Hanukkah menorah removed from the roof of the mosque after Palestinians protested

A large electric menorah installed on the roof of a mosque at a historic site near Jerusalem has been relocated after the local Palestinian population protested the installation.

On Wednesday, Israeli nature and park officials set up a menorah on the roof of a mosque near Nebi Samuel, a place that Jews loved as the tomb of the biblical prophet Samuel. In the 18th century, a mosque was built on the site over the remains of a crusader church.

Currently, a small synagogue exists in the underground burial ground under the mosque, which is inside an Israeli national park, just above the green line on the West Bank, north of the capital.

Palestinian residents of the adjacent Nabi Samwil village reportedly protested the display after photos of the menorah were shared on social media.

In a Thursday report, Nabi Samwil municipal leader Amir Obeid told the news site Ynet that it was “unthinkable” for such a clear Jewish symbol to be installed on the roof of a mosque.

“It clearly does not make sense and it evokes a lot of anger among us,” he said of the locals.

Obeid said several months ago that the Muslim community asked the Israeli authorities for permission to light a crescent moon at the top of the mosque and that they were rejected.

“We face serious discrimination,” he said. “It doesn’t make sense to just celebrate Judaism here. If anything, let everyone celebrate in coexistence. ”

The Palestinian Authority’s under-secretary of the Ministry of Awqaf and Religious Affairs, Hussam Abu al-Rub, called the menorah a “violation of the sanctity of the place,” the PA’s official Wafa news agency reported on Wednesday.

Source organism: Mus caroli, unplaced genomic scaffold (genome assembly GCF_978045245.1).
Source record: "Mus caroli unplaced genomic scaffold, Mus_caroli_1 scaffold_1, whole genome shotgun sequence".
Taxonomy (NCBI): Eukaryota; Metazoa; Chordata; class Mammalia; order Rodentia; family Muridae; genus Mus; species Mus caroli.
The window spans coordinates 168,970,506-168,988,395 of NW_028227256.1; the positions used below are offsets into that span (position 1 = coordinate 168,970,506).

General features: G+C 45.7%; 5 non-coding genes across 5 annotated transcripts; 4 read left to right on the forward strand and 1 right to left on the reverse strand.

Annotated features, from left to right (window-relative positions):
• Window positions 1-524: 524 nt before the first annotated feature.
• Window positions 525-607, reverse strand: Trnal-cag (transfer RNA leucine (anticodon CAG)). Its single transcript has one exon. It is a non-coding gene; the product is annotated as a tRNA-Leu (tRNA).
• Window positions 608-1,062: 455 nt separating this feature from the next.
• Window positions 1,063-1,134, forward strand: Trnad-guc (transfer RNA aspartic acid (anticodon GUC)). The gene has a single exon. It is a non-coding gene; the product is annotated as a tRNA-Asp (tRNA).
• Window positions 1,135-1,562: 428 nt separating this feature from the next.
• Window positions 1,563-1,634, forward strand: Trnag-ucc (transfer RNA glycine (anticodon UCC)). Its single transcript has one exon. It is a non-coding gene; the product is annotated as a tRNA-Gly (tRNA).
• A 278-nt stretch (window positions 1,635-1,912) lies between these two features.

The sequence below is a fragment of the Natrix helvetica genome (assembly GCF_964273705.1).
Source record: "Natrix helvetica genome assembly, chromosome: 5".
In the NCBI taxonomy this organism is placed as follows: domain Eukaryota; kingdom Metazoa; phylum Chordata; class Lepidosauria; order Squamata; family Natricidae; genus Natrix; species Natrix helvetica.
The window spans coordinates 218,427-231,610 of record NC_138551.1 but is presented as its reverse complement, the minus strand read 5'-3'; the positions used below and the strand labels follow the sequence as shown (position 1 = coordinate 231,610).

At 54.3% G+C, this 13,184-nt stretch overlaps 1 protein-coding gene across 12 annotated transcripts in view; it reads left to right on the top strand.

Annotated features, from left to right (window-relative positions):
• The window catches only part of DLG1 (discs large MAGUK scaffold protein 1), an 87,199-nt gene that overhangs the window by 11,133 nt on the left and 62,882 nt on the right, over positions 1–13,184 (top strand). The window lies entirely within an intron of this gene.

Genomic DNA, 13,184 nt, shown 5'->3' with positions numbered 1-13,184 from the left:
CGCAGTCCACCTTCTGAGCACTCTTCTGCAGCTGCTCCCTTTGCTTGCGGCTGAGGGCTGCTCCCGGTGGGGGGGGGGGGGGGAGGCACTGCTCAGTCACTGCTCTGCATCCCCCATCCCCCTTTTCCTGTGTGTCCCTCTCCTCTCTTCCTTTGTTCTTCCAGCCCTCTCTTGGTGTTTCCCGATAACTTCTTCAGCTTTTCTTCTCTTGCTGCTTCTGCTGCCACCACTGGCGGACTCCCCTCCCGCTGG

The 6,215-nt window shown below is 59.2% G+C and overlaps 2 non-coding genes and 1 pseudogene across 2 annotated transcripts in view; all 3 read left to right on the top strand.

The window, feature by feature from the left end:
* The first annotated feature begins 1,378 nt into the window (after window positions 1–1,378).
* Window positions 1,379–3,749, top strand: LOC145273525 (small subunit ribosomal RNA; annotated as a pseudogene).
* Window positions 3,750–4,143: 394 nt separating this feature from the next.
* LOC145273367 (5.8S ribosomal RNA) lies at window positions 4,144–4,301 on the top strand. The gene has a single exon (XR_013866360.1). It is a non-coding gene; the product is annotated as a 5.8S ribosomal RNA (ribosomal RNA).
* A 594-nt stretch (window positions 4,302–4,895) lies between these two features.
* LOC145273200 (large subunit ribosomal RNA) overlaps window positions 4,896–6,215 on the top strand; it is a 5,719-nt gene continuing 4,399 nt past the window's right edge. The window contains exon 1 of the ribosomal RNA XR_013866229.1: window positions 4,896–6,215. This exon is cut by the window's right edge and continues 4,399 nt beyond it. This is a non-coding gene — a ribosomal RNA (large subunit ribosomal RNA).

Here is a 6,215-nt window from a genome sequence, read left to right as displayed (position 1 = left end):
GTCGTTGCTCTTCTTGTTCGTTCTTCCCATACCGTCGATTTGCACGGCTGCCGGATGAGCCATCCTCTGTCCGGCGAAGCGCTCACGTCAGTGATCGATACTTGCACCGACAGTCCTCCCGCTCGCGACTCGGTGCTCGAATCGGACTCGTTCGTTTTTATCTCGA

Thursday morning, the menorah had been moved to the entrance of the building that provides access to the synagogue.

COGAT, the Israeli military body in charge of relations with the Palestinians in the West Bank, confirmed in a statement that INPA workers had set up the menorah.

“After clarifying the matter, the menorah was moved to the site’s site, as was the custom each year for the Hanukkah festival,” COGAT said.

Emek Shaveh, a non-profit organization that strives to prevent the politicization of archeology in Israel, criticized the incident, saying that “placing a religious Jewish symbol on a mosque is first and foremost offensive, and that makes the archeological site a part of it. of a religious conflict. “

The eight-day Hanukkah festival, where menorahs are traditionally lit every night, starts Sunday night.

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